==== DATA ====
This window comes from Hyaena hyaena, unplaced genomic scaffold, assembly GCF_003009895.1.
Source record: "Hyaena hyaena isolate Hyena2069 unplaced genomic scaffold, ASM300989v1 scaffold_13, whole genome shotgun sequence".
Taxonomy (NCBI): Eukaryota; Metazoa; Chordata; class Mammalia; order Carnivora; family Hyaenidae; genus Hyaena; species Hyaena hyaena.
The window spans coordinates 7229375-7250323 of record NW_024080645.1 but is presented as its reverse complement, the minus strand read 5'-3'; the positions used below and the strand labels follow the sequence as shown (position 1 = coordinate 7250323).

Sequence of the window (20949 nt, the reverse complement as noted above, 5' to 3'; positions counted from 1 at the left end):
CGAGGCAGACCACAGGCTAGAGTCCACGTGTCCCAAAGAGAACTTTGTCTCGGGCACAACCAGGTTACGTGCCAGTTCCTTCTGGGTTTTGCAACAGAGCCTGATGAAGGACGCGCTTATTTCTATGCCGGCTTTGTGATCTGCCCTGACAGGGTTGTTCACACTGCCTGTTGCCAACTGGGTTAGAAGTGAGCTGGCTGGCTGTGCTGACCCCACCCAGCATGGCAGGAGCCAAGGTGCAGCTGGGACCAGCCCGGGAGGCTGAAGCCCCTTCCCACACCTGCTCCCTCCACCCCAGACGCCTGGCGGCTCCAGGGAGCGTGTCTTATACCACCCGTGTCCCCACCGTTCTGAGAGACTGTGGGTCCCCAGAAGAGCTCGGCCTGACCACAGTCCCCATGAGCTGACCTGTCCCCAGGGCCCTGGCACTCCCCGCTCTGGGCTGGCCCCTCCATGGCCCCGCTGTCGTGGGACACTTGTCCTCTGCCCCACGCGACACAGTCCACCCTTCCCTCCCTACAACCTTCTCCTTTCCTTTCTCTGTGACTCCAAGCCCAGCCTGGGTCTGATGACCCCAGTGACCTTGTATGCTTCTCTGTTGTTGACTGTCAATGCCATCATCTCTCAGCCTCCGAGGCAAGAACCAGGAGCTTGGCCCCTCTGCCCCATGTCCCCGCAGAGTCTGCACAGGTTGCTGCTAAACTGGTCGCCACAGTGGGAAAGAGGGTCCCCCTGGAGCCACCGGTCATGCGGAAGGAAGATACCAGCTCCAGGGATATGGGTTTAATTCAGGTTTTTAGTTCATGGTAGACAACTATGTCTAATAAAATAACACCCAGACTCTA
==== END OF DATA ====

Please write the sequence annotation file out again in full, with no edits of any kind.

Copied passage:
This window comes from Hyaena hyaena, unplaced genomic scaffold, assembly GCF_003009895.1.
Source record: "Hyaena hyaena isolate Hyena2069 unplaced genomic scaffold, ASM300989v1 scaffold_13, whole genome shotgun sequence".
Taxonomy (NCBI): Eukaryota; Metazoa; Chordata; class Mammalia; order Carnivora; family Hyaenidae; genus Hyaena; species Hyaena hyaena.
The window spans coordinates 7229375-7250323 of record NW_024080645.1 but is presented as its reverse complement, the minus strand read 5'-3'; the positions used below and the strand labels follow the sequence as shown (position 1 = coordinate 7250323).

Sequence of the window (20949 nt, the reverse complement as noted above, 5' to 3'; positions counted from 1 at the left end):
CGAGGCAGACCACAGGCTAGAGTCCACGTGTCCCAAAGAGAACTTTGTCTCGGGCACAACCAGGTTACGTGCCAGTTCCTTCTGGGTTTTGCAACAGAGCCTGATGAAGGACGCGCTTATTTCTATGCCGGCTTTGTGATCTGCCCTGACAGGGTTGTTCACACTGCCTGTTGCCAACTGGGTTAGAAGTGAGCTGGCTGGCTGTGCTGACCCCACCCAGCATGGCAGGAGCCAAGGTGCAGCTGGGACCAGCCCGGGAGGCTGAAGCCCCTTCCCACACCTGCTCCCTCCACCCCAGACGCCTGGCGGCTCCAGGGAGCGTGTCTTATACCACCCGTGTCCCCACCGTTCTGAGAGACTGTGGGTCCCCAGAAGAGCTCGGCCTGACCACAGTCCCCATGAGCTGACCTGTCCCCAGGGCCCTGGCACTCCCCGCTCTGGGCTGGCCCCTCCATGGCCCCGCTGTCGTGGGACACTTGTCCTCTGCCCCACGCGACACAGTCCACCCTTCCCTCCCTACAACCTTCTCCTTTCCTTTCTCTGTGACTCCAAGCCCAGCCTGGGTCTGATGACCCCAGTGACCTTGTATGCTTCTCTGTTGTTGACTGTCAATGCCATCATCTCTCAGCCTCCGAGGCAAGAACCAGGAGCTTGGCCCCTCTGCCCCATGTCCCCGCAGAGTCTGCACAGGTTGCTGCTAAACTGGTCGCCACAGTGGGAAAGAGGGTCCCCCTGGAGCCACCGGTCATGCGGAAGGAAGATACCAGCTCCAGGGATATGGGTTTAATTCAGGTTTTTAGTTCATGGTAGACAACTATGTCTAATAAAATAACACCCAGACTCTA